Recently, the United States has relaxed a nearly 40-year ban on oil exports, enabling companies to start selling U.S.-manufactured oil abroad. While the delivery of oil manufactured in the United States is unlikely to start until August, now is a great time to get acquainted with thermal-fluid heating systems and their application in the traditional energy sector.
Several natural gas processing plants utilize thermal-fluid heating systems to offer temperature control and precise, uniform heating in the amine sweetening process — a stage in the purification of natural gas which involves the removal of odorous sulfur.
In downstream petroleum processing, hot-oil systems are also used for controlling temperatures and for heat processes in applications such as finished lubricant blending, recycling, fractionation, and liquid terminals. Further upstream, the technology holds applications in heating for soil remediation, in addition to well testing and down-hole heat dissipation.
Advantages of Thermal Fluid
Whether it is for heating and blending liquids or purifying gas streams, thermal fluid can be a promising option instead of heating methods such as high-pressure steam. Enlisted below are a few of the benefits when compared, for example, to steam:
- Environmental safety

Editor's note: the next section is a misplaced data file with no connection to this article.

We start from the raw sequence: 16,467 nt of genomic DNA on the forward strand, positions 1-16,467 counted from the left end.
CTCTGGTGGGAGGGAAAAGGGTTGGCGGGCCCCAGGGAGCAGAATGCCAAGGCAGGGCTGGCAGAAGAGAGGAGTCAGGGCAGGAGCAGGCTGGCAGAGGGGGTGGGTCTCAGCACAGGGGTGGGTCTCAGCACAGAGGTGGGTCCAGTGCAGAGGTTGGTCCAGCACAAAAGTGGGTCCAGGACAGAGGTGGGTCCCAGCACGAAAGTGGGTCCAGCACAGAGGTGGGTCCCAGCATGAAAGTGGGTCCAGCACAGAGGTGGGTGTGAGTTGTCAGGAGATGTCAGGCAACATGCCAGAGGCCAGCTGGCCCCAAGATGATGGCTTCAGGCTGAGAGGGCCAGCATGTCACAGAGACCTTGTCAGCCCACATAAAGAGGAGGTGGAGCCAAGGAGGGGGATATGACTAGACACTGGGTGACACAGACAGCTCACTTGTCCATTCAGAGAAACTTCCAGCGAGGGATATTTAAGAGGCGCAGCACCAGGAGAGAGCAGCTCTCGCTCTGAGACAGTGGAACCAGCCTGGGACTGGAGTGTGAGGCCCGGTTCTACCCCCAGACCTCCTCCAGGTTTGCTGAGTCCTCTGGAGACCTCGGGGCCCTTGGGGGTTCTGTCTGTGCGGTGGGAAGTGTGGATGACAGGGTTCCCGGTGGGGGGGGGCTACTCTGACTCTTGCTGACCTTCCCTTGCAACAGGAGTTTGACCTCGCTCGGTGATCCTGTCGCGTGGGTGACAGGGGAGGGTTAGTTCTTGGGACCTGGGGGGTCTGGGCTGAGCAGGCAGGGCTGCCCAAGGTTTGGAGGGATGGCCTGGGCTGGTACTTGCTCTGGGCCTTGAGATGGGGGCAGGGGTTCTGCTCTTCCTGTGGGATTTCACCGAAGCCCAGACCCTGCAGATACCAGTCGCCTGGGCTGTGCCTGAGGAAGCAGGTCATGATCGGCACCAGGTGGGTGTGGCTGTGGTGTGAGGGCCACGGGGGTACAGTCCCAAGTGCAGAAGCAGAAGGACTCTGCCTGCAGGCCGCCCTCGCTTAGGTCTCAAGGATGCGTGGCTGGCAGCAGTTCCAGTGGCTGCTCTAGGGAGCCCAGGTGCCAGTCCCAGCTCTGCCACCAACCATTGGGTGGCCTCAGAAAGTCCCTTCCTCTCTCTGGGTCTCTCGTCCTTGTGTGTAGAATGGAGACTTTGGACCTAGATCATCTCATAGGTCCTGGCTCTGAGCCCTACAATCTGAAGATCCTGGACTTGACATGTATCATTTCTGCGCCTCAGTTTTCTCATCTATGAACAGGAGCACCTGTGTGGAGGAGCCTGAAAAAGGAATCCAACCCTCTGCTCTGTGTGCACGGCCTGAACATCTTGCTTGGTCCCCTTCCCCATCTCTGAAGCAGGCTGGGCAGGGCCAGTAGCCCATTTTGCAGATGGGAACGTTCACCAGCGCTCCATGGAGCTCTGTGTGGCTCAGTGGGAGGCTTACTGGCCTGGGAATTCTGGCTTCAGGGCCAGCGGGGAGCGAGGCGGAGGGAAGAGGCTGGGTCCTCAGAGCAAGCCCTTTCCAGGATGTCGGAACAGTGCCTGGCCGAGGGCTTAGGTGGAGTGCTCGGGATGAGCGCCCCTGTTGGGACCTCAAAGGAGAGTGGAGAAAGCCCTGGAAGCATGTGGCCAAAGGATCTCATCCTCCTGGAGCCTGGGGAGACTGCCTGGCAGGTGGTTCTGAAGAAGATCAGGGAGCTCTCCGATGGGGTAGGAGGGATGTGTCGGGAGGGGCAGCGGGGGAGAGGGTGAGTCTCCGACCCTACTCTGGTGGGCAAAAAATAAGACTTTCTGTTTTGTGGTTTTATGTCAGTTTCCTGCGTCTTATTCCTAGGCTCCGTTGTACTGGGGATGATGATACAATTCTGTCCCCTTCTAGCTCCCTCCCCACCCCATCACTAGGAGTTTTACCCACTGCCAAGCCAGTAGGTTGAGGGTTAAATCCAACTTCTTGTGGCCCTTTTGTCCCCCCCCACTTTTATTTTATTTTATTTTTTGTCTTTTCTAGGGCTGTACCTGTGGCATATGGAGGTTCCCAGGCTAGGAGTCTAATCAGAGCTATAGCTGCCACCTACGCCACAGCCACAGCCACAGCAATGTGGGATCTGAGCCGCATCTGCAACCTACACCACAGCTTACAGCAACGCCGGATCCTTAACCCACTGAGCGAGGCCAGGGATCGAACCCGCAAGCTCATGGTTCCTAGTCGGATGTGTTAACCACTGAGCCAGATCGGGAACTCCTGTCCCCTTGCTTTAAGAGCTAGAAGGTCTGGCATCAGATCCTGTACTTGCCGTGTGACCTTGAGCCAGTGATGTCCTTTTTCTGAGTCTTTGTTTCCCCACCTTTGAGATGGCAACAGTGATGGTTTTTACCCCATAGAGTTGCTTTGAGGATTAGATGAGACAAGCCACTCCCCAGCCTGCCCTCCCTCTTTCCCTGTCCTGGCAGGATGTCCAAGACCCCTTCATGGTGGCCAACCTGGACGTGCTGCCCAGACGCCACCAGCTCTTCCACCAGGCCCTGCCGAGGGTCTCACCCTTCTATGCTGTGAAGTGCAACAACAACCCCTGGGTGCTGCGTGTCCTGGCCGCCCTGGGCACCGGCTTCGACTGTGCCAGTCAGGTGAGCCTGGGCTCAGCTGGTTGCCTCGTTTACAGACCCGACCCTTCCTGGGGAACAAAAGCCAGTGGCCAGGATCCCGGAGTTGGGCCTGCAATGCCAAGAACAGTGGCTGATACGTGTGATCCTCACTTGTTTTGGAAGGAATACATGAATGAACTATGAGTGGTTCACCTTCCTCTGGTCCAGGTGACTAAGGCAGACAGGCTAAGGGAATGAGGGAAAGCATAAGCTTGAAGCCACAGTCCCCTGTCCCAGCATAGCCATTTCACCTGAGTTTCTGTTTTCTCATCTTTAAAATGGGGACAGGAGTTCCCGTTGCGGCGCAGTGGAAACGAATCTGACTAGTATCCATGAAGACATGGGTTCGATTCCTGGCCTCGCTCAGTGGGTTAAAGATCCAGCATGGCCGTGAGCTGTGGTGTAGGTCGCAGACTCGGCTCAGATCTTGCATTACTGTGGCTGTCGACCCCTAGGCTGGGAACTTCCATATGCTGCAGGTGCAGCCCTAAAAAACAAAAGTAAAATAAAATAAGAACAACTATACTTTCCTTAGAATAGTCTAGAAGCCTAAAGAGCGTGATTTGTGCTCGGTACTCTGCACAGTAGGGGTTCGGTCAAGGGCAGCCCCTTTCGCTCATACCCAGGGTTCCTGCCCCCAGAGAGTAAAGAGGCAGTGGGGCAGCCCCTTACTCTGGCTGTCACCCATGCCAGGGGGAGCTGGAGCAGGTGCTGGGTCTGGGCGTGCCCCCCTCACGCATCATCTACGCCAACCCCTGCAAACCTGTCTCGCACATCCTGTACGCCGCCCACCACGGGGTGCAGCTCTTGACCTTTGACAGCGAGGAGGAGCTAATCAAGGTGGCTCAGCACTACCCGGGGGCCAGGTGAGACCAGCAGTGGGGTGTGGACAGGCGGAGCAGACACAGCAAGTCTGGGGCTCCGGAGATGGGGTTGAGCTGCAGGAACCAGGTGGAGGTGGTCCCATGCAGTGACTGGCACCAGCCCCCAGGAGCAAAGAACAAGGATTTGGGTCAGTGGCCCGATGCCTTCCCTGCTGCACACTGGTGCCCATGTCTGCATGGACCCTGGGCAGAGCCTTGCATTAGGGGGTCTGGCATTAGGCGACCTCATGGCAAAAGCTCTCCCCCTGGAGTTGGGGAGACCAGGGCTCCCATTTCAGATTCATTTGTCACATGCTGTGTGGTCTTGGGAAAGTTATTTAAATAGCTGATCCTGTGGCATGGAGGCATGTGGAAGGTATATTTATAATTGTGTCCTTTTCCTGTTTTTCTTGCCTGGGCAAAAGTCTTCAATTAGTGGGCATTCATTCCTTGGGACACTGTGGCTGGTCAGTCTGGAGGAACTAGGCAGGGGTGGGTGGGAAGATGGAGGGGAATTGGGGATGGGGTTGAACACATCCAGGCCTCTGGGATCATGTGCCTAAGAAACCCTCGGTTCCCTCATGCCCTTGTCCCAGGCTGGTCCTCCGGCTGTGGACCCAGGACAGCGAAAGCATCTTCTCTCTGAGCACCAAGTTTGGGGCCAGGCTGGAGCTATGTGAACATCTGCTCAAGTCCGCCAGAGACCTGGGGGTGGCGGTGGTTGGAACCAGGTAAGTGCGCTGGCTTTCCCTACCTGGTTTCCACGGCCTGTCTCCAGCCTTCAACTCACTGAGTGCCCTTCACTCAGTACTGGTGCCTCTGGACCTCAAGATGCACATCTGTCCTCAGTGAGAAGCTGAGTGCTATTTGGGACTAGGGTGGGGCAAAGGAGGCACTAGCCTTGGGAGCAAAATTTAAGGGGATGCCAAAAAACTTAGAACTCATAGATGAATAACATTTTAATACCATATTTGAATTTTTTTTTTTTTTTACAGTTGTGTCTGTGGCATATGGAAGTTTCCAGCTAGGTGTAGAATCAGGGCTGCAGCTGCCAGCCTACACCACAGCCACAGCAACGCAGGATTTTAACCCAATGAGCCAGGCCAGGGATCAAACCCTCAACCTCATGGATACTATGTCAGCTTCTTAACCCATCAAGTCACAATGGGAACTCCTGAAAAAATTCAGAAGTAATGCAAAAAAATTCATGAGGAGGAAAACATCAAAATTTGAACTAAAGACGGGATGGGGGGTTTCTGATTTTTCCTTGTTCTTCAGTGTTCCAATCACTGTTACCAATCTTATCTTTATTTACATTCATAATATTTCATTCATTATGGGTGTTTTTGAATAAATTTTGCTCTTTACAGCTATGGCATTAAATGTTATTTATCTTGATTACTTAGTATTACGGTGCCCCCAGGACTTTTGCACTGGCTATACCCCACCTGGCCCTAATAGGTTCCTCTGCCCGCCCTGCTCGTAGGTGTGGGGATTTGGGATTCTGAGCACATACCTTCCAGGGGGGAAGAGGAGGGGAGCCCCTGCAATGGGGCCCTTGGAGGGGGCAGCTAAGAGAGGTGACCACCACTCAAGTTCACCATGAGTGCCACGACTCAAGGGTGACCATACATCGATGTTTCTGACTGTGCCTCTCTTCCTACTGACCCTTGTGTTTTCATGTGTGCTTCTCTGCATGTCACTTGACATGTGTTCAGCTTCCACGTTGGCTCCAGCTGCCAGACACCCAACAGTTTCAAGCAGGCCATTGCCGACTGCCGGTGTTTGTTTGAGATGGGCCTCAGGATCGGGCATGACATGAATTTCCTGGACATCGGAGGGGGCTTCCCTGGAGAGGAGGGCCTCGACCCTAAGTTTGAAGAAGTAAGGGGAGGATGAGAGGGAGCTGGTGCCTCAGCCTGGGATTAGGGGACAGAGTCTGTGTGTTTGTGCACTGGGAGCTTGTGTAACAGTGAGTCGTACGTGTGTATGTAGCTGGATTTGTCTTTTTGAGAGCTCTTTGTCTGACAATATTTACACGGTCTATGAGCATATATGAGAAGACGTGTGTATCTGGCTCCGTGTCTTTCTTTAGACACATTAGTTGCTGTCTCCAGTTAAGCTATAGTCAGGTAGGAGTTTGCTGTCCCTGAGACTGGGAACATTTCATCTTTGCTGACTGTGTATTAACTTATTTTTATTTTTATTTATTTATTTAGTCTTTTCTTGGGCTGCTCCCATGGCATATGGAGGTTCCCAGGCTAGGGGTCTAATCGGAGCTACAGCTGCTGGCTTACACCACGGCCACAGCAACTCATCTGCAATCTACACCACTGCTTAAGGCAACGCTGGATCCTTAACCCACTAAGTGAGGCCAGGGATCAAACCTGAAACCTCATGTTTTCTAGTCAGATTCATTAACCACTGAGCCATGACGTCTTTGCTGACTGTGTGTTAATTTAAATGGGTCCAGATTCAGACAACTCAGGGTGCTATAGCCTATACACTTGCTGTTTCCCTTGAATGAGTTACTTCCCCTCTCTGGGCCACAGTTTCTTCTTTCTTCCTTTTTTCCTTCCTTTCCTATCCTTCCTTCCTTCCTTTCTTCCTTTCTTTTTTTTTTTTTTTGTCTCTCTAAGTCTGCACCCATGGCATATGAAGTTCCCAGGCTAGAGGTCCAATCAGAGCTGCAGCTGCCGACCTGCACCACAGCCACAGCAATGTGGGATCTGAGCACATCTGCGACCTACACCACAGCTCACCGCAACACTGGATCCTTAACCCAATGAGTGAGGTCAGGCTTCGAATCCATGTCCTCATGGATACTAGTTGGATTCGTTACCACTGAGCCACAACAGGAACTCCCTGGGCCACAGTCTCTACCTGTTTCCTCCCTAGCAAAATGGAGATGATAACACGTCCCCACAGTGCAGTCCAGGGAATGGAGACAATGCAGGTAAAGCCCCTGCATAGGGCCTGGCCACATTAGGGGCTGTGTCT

- Low maintenance
- No flash losses, trap losses, or blow-down losses
- Unpressurized closed-loop operation
- Minimal corrosion
Ensuring Safety and Success of Thermal Fluid Systems
Reducing operator involvement, oversight, and inspection has a slight consequence; however, a system that needs very little attention can occasionally drift out of specifications and create undesirable surprises in the future.
The solution is to be proactive.
To guarantee the productive and safe functioning of a thermal fluid system, it is important to take specific steps such as training system operators and understanding the eventual degradation of fluid through oxidation and overheating. Moreover, routine maintenance is paramount in the productive uptime and safety of thermal fluid heating units. Hence, hot oil should be regularly analyzed and monitored to ensure the safety and success of petroleum and energy applications such as lubricants and natural gas processing.
Fluid selection is also crucial in maximizing the effectiveness of thermal fluids as a heating medium. Thermal fluids can be silicon oils, synthetic hydrocarbons, or highly refined petroleum based oils. When selecting an oil to use, factors such as environmental circumstances, safety, operating demands, thermal efficiency, and temperature limitations should be taken into account.
Thermal fluid systems will continue to play a vital role in the traditional and alternative energy processes. Furthermore, since the United States is an energy-rich nation and so many industries have developed their earlier “tight” reserves, gas and petroleum processing will continue to thrive in America. Moreover, processing, chemicals, and other downstream manufacturing industries using such feedstock will look at the future growth opportunities, thanks to increasing tight-oil and natural gas production and exportation.
This information has been sourced, reviewed and adapted from materials provided by Paratherm.
For more information on this source, please visit Paratherm.